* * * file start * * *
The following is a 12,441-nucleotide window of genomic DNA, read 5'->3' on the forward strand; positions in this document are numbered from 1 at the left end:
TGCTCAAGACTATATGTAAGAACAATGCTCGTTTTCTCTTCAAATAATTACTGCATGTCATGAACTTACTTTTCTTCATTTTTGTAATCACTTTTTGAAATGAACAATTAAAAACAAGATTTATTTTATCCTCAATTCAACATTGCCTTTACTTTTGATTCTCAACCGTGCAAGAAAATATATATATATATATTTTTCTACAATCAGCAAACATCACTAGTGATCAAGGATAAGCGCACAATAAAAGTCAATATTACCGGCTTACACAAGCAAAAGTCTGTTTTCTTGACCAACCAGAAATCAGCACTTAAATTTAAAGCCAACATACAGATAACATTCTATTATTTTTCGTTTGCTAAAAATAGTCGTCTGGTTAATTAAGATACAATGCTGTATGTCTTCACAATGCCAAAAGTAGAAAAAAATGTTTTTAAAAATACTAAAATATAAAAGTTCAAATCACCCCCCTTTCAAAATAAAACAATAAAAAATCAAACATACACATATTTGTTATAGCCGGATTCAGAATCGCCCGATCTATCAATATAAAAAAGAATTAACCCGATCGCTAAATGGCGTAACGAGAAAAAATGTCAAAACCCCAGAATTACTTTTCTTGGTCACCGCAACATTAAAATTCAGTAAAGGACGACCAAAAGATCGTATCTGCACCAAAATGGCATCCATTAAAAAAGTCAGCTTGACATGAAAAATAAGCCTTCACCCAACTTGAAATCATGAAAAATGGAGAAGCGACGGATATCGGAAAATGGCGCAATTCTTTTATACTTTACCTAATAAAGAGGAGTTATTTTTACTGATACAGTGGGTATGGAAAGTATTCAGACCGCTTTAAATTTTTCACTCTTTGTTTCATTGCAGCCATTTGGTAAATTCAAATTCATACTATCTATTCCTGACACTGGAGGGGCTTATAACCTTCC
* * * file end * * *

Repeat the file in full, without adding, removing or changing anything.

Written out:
The following is a 12,441-nucleotide window of genomic DNA, read 5'->3' on the forward strand; positions in this document are numbered from 1 at the left end:
TGCTCAAGACTATATGTAAGAACAATGCTCGTTTTCTCTTCAAATAATTACTGCATGTCATGAACTTACTTTTCTTCATTTTTGTAATCACTTTTTGAAATGAACAATTAAAAACAAGATTTATTTTATCCTCAATTCAACATTGCCTTTACTTTTGATTCTCAACCGTGCAAGAAAATATATATATATATATTTTTCTACAATCAGCAAACATCACTAGTGATCAAGGATAAGCGCACAATAAAAGTCAATATTACCGGCTTACACAAGCAAAAGTCTGTTTTCTTGACCAACCAGAAATCAGCACTTAAATTTAAAGCCAACATACAGATAACATTCTATTATTTTTCGTTTGCTAAAAATAGTCGTCTGGTTAATTAAGATACAATGCTGTATGTCTTCACAATGCCAAAAGTAGAAAAAAATGTTTTTAAAAATACTAAAATATAAAAGTTCAAATCACCCCCCTTTCAAAATAAAACAATAAAAAATCAAACATACACATATTTGTTATAGCCGGATTCAGAATCGCCCGATCTATCAATATAAAAAAGAATTAACCCGATCGCTAAATGGCGTAACGAGAAAAAATGTCAAAACCCCAGAATTACTTTTCTTGGTCACCGCAACATTAAAATTCAGTAAAGGACGACCAAAAGATCGTATCTGCACCAAAATGGCATCCATTAAAAAAGTCAGCTTGACATGAAAAATAAGCCTTCACCCAACTTGAAATCATGAAAAATGGAGAAGCGACGGATATCGGAAAATGGCGCAATTCTTTTATACTTTACCTAATAAAGAGGAGTTATTTTTACTGATACAGTGGGTATGGAAAGTATTCAGACCGCTTTAAATTTTTCACTCTTTGTTTCATTGCAGCCATTTGGTAAATTCAAATTCATACTATCTATTCCTGACACTGGAGGGGCTTATAACCTTCC